Estimating age structure in insect populations using the captive cohort method

James Carey (June 24, 2013)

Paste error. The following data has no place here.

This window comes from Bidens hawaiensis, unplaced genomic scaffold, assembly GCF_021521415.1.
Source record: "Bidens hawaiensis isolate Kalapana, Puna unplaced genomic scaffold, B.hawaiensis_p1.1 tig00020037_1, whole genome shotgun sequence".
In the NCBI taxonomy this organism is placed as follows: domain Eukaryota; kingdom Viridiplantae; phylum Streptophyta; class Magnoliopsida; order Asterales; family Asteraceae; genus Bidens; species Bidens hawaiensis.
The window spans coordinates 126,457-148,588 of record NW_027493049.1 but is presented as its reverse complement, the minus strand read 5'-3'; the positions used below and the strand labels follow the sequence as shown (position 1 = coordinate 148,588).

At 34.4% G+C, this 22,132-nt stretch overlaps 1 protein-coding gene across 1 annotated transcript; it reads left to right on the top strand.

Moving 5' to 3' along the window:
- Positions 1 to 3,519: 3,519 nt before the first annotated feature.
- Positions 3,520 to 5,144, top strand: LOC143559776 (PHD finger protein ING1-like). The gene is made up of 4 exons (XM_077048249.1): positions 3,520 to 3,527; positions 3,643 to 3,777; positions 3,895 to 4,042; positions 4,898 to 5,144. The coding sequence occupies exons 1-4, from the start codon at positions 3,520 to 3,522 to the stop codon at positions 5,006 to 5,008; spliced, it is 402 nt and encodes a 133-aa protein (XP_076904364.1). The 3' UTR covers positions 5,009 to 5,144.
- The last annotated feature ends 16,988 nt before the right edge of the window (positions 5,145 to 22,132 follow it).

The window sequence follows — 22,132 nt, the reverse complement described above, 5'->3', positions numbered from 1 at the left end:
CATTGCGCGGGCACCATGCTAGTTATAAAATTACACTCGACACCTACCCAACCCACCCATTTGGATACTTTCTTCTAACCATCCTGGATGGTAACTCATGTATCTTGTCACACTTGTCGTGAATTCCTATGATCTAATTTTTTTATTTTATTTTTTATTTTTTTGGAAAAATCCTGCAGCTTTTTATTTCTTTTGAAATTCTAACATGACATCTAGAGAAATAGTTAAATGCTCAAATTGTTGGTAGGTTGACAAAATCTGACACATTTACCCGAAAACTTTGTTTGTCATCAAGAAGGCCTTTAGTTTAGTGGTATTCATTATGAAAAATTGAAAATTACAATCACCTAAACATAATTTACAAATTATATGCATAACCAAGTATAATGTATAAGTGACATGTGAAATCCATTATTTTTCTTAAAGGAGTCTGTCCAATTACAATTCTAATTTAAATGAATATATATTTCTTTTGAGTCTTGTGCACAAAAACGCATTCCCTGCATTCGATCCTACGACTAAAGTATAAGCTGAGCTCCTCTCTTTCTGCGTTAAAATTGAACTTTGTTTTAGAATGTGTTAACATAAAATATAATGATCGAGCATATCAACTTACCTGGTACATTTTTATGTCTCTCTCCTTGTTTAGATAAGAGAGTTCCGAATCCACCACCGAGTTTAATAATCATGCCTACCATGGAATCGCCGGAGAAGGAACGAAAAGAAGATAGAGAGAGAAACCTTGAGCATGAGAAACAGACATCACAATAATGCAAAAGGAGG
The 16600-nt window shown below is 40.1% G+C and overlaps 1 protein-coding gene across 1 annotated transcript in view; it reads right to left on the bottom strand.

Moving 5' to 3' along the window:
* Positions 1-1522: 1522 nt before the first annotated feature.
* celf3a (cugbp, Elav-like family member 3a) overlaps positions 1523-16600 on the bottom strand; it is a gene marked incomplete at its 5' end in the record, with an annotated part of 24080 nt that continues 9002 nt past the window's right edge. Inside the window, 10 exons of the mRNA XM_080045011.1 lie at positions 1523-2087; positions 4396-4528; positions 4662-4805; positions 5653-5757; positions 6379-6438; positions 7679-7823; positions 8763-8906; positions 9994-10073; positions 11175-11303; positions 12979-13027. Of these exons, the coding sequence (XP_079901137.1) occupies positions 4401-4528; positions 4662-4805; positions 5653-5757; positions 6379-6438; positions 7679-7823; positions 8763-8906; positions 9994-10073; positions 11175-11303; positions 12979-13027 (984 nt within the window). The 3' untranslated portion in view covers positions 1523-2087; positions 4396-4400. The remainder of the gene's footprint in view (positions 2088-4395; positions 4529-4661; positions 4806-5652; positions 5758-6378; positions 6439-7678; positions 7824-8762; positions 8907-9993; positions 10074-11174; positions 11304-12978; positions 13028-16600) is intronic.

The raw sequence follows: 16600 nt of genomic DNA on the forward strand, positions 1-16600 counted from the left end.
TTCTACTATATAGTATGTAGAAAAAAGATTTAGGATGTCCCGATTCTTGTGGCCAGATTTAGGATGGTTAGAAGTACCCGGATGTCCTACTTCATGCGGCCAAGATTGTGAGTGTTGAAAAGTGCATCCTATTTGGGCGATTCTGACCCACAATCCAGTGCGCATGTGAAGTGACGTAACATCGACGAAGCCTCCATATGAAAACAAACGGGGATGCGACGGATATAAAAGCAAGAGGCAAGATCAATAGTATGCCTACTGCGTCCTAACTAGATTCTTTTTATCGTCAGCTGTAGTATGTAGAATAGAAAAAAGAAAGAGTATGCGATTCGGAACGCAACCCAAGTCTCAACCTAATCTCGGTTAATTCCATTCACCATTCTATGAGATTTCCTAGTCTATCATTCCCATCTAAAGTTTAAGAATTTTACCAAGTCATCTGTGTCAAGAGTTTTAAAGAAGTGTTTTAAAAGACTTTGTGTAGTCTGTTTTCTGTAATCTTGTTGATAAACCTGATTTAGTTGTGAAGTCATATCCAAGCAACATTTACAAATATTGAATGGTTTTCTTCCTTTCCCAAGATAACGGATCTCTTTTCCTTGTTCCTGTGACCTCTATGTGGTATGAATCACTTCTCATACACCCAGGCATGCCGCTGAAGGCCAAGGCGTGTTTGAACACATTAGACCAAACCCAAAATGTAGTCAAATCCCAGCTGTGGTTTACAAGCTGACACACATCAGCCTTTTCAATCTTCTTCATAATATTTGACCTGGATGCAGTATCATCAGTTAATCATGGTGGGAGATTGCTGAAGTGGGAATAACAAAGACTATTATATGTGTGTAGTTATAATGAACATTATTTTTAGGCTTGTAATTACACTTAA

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My objective is to describe the theoretical foundation, analytical framework and empirical requirements for the use of the death distribution of live-captured insects of unknown age to estimate age structure in their population. I will start with a brief overview of several high tech methods currently used to estimate insect age (and thus population age structure), most of which are costly and all of which are limited. I will then introduce the demographic concept my colleagues and I developed as an alternative to the high-tech approach. Referred to as the captive cohort methods, we show that the death distribution of live-captured individuals of unknown age can be used to: (1) determine the exact age structure of hypothetical stationary populations (i.e. life table identity); ii) estimate the age structure of wild populations using a simple model and reference life tables; and iii) estimate quantitative changes in population mean age and qualitative changes in the age extremes (young and old). I will illustrate the utility of this approach from the results of field studies on the Mediterranean fruit flies populations in Greece, and end with a discussion of the broader implications of this method in both basic and applied ecology.